Articles and Additional Resources
A Parent’s Guide to Response to Intervention (RTI) from The National Center for Learning Disabilities
RTI is not a special kind of program or book. It is a way to help all students succeed, including struggling learners. Ultimately, the goal of RTI is to prevent failure and make all students successful learners. The RTI process might also be called Responsiveness to Intervention or Multi-Tier System of Support (MTSS) depending on the state or school district. Whatever the name, parents play a critical role in RTI, just like any other successful school initiative.
IDA Dyslexia Handbook: What Every Family Should Know
This handbook not only contains invaluable information like the characteristics of dyslexia, what it is and what it isn’t, but also provides information on valid assessments, effective teaching approaches, self-advocacy ideas and a vast array of resources. Further, the handbook contains information that will be useful throughout a child’s life, from elementary school through college.
Dyslexia in the Classroom: What Every Teacher Needs to Know
The purpose for this vital resource is to open the door to a better understanding of dyslexia, address the myths and misconceptions and provide educators key information. We encourage you to share the kit with administrators, educators, parents, the medical profession and other interested parties.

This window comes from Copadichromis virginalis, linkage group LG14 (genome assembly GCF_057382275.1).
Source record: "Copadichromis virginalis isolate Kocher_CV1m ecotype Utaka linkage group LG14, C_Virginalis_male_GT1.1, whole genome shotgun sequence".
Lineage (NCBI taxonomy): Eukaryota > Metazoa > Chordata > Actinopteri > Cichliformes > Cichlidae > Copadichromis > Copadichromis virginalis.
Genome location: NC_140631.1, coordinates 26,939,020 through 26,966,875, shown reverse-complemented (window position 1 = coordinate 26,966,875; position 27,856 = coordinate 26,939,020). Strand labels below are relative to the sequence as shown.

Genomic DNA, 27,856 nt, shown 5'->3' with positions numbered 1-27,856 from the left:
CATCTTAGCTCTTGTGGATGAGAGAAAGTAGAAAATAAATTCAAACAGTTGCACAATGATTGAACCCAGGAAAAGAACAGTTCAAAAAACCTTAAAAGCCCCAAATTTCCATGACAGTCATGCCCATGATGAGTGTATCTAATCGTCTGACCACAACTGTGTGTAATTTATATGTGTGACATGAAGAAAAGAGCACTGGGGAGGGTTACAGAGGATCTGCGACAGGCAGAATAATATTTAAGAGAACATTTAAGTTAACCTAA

DYSLEXIA: Fact and Fiction by Meg Porch, M.A., CCC-SP, CALT
Dyslexia is a specific learning disability. This article addresses specific details related to dyslexia.
Embracing Dyslexia: The Interviews, by Dr. Ken Pugh
With a focus on cognitive neuroscience and brain imaging, Dr. Pugh researches the development of language and reading and how it effects children who experience difficulties. Dr. Ken Pugh is President, Director of Research and a Senior Scientist at Haskins Laboratories in New Haven, Connecticut. He is also the Director of the Yale Reading Center.
On Winning a Nobel Prize in Science by Claudia Dreifus
Dr. Carol W. Greider, 2009 Nobel laureate for medicine who has dyslexia discusses her problems in school and how she overcame them.
Tracing Business Acumen to Dyslexia by Brent Bowers
A study concluded that dyslexics were more likely than non-dyslexics to excel in oral communication and problem solving and to own two or more businesses.
Joint Technical Report – Learning Disabilities, Dyslexia, and Vision (reaffirmed 2014)
A collaboration between The American Academy of Pediatrics Section on Ophthalmology and Council on Children with Disabilities, American Academy of Ophthalmology, American Association for Pediatric Ophthalmology and Strabismus, and American Association of Certified Orthoptists.
Movie and Video Library
The Big Picture – Rethinking Dyslexia: HBO documentary that shows the dyslexic experience through the eyes of children, experts and iconic leaders at the top of their field. Understand how dyslexia can be a gift as well as a challenge. To schedule a showing, see our Lending Sponsorship Agreement here. Click here to preview the film.